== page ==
Stratasys, an Israeli 3D printing company, is providing printing solutions for NASA’s first moon mission in 50 years. The company revealed that it had printed seats to be used by the crew members in NASA’s Orion deep-space spacecraft, which is designed to carry astronauts to destinations in deep space and will be used in the Artemis I mission.
The Artemis I mission is the first in a series of planned deep-space missions aimed at paving the way to a new generation of human explorations of the Moon and Mars. NASA has already used Stratasys’ 3D printing for other parts of spacecrafts, including the escape hatch doors in spaceships.
“The key players operating in the aviation and space arena have been aware for years of the advantages inherent in technology,” says Dr. Yoav Zeif, CEO of Stratasys.
“There is a growing interest in lightweight polymer parts, designed to improve fuel consumption in airplanes and spaceships without compromising durability and reliability. Each reduction of a kilogram saves 14,000 liters of fuel per year.
“A change in the production method can create a huge improvement in itself, along with maximizing the mileage that can be obtained from each liter of fuel. When it comes to fuel for the spaceship – this is a critical figure.”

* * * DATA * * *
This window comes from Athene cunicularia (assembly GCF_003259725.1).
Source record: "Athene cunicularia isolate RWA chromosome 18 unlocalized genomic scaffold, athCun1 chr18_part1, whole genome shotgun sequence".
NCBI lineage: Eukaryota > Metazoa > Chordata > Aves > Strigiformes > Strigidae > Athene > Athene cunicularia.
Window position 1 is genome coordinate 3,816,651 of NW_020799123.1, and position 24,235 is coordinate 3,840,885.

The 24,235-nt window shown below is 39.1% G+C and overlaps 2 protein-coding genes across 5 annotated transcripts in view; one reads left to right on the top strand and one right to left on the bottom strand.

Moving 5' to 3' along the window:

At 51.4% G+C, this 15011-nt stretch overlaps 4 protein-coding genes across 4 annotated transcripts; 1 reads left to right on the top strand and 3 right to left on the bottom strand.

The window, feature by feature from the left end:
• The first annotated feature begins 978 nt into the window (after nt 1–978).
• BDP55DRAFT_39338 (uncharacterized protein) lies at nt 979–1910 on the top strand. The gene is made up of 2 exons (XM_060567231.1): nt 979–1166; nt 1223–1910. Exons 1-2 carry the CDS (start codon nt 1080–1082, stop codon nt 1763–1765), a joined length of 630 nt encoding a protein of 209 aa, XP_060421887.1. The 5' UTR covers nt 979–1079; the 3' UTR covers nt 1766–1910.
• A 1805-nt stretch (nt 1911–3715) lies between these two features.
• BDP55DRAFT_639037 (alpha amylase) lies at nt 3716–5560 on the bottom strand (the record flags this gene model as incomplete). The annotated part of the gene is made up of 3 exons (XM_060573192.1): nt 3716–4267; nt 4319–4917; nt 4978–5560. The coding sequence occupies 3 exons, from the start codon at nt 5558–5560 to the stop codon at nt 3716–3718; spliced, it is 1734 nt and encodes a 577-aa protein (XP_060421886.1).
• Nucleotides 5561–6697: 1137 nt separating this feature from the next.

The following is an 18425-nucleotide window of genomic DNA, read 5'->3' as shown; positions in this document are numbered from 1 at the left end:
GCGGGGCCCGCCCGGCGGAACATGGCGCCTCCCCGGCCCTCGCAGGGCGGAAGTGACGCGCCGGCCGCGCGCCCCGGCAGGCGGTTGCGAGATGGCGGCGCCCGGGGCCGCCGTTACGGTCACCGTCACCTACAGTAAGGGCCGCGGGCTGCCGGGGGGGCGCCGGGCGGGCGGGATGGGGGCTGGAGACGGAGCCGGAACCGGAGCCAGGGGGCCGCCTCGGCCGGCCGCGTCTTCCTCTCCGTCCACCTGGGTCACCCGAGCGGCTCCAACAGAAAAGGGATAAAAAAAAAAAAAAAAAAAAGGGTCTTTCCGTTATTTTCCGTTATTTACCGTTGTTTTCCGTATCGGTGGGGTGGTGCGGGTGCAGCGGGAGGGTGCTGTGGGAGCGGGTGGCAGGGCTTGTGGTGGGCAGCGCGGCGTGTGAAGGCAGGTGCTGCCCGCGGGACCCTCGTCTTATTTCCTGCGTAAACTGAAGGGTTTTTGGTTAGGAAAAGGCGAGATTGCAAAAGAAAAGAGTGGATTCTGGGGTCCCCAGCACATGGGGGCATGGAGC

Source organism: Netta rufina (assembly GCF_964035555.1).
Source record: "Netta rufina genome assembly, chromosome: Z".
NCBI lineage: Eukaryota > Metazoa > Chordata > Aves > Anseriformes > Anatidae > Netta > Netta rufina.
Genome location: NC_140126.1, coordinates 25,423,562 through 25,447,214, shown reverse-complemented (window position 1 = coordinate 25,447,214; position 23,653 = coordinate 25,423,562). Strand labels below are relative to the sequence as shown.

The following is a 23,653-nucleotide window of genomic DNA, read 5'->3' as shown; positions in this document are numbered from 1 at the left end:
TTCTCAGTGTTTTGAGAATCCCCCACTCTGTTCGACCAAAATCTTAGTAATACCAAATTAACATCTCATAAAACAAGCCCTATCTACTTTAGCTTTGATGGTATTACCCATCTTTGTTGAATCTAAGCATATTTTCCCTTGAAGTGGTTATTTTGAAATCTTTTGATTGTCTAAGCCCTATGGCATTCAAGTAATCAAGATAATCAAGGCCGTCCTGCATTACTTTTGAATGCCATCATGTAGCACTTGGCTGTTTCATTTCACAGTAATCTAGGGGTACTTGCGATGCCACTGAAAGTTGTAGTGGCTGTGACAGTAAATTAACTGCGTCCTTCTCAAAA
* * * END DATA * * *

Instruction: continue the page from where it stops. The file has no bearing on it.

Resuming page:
The Orion spacecraft will also be using two mannequin torsos instead of a human crew, one of which will be wearing a space radiation protection vest developed by Israeli-US startup StemRad.
Stratasys has joined forces with American aerospace and defense corporation Lockheed Martin and engineering service company Phoenix Analysis & Design Technologies (PADT) for the production of the parts using its advanced materials.
“The journey of a spacecraft in space requires components that are made of extremely high performance materials and the most strict manufacturing processes in the industry,” says Eldad Yitzhak, Channel and Sales Director at Stratasys.
“The integrity of the parts and the ‘repeatability’ are essential and the final products must go through very demanding testing and validation processes.”